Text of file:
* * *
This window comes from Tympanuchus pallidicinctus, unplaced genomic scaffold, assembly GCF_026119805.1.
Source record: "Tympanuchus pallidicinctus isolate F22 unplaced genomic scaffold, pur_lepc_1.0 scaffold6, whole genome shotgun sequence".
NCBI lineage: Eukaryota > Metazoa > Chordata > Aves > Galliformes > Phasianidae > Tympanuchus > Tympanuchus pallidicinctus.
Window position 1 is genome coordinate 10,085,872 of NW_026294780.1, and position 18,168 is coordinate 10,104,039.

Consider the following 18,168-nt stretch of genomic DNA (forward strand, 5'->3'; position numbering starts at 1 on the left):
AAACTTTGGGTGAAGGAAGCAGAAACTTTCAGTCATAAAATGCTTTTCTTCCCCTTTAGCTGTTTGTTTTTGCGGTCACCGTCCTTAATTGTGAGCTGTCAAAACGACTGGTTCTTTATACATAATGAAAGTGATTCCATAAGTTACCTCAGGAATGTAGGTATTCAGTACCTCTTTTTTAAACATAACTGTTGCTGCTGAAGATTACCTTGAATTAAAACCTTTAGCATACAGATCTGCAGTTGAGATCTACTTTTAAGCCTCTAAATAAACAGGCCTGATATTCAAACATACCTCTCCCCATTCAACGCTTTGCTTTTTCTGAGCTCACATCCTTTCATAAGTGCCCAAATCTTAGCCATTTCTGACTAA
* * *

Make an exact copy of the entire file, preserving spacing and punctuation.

This window comes from Tympanuchus pallidicinctus, unplaced genomic scaffold, assembly GCF_026119805.1.
Source record: "Tympanuchus pallidicinctus isolate F22 unplaced genomic scaffold, pur_lepc_1.0 scaffold6, whole genome shotgun sequence".
NCBI lineage: Eukaryota > Metazoa > Chordata > Aves > Galliformes > Phasianidae > Tympanuchus > Tympanuchus pallidicinctus.
Window position 1 is genome coordinate 10,085,872 of NW_026294780.1, and position 18,168 is coordinate 10,104,039.

Consider the following 18,168-nt stretch of genomic DNA (forward strand, 5'->3'; position numbering starts at 1 on the left):
AAACTTTGGGTGAAGGAAGCAGAAACTTTCAGTCATAAAATGCTTTTCTTCCCCTTTAGCTGTTTGTTTTTGCGGTCACCGTCCTTAATTGTGAGCTGTCAAAACGACTGGTTCTTTATACATAATGAAAGTGATTCCATAAGTTACCTCAGGAATGTAGGTATTCAGTACCTCTTTTTTAAACATAACTGTTGCTGCTGAAGATTACCTTGAATTAAAACCTTTAGCATACAGATCTGCAGTTGAGATCTACTTTTAAGCCTCTAAATAAACAGGCCTGATATTCAAACATACCTCTCCCCATTCAACGCTTTGCTTTTTCTGAGCTCACATCCTTTCATAAGTGCCCAAATCTTAGCCATTTCTGACTAA